In some embodiments, the method may further comprise varying a gas soak duration, a gas soak pressure, a gas soak flow rate, or a gas soak dopant concentration to control the dopant diffusion parameters; repeating the method while altering a temperature of an anneal in at least one cycle to change a depth of penetration of the concentration of dopant into the first material; and/or repeating the method while altering a gas soak duration, a gas soak pressure, a gas soak flow rate, or a gas soak dopant concentration in at least one cycle to alter an amount of dopant on the first surface of the first material.

In some embodiments, a method for forming a doped semiconductor feature on a substrate having a first material with non-dielectric properties and a second material with dielectric properties may comprise soaking the substrate with a gas containing concentrations of a dopant, the gas selectively forming a monolayer of the dopant on a first surface of the first material but not on a second surface of the second material; annealing the substrate to diffuse the dopant into the first material; and repeating the method while altering a gas soak duration, a gas soak pressure, a gas soak flow rate, or a gas soak dopant concentration in at least one cycle to alter an amount of dopant on the first surface of the first material and repeating the method while altering a temperature of an anneal in at least one cycle to change a depth of penetration of the dopant into the first material.

Other and further embodiments are disclosed below.

BRIEF DESCRIPTION OF THE DRAWINGS

Embodiments of the present principles, briefly summarized above and discussed in greater detail below, can be understood by reference to the illustrative embodiments of the principles depicted in the appended drawings. However, the appended drawings illustrate only typical embodiments of the principles and are thus not to be considered limiting of scope, for the principles may admit to other equally effective embodiments.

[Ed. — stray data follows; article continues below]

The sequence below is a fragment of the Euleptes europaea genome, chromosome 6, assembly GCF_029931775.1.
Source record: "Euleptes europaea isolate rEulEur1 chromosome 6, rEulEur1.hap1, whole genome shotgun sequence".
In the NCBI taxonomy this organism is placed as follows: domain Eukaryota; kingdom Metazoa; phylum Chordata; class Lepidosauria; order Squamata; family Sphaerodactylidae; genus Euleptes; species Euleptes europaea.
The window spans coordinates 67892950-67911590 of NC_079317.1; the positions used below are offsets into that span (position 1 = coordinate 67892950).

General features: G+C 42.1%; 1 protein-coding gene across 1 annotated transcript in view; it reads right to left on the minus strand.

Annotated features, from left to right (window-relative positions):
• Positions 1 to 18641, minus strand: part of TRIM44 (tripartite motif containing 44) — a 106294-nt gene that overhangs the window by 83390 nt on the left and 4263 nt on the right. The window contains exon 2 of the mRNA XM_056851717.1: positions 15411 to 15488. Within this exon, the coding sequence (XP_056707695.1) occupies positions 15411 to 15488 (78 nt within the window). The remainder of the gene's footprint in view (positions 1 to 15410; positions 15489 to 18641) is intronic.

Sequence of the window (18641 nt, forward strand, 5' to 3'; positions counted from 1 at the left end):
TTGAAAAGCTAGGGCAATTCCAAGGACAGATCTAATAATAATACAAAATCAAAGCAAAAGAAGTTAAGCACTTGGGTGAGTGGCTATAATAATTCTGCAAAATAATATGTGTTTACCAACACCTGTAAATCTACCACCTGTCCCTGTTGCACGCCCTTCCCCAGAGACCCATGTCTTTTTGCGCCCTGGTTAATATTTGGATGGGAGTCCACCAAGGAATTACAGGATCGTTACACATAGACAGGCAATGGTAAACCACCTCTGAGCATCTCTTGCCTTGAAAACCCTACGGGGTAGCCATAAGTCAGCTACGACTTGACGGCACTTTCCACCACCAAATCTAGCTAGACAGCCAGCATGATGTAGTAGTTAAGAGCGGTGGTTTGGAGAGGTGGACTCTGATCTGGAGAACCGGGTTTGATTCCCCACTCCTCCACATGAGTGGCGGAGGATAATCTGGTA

FIG. 1 is a method of performing selective monolayer doping of semiconductor structures in accordance with some embodiments of the present principles.

FIG. 2 is a cross-sectional view of a semiconductor structure in accordance with some embodiments of the present principles.

FIG. 3 is a cross-sectional view of a semiconductor structure after deposition of a selective monolayer doping layer in accordance with some embodiments of the present principles.

FIG. 4 is a cross-sectional view of a semiconductor structure after dopants are diffused into a non-dielectric layer in accordance with some embodiments of the present principles.

FIG. 5 is a graph of active concentrations in a selective monolayer doped non-dielectric material in accordance with some embodiments of the present principles.

To facilitate understanding, identical reference numerals have been used, where possible, to designate identical elements that are common to the figures. The figures are not drawn to scale and may be simplified for clarity. Elements and features of one embodiment may be beneficially incorporated in other embodiments without further recitation.

DETAILED DESCRIPTION

The methods and apparatus provide selective monolayer doping (SMLD) of semiconductor materials. The SMLD process advantageously implants dopants into non-dielectric materials of a semiconductor structure without altering dielectric areas found on a substrate. The SMLD process is conformal, allowing implanting of dopants laterally as well as vertically into any form of geometric shape of a semiconductor device. Very high concentrations of dopants can be achieved by repeating the SMLD process until a desired state of doping is achieved. The SMLD process can also be advantageously performed in a single semiconductor processing devices such as, for example, a chemical vapor deposition chamber. The SMLD process does not alter the shape of or damage the crystal lattice of the doped semiconductor structure, permitting continued shrinkage of the size of future semiconductor structures.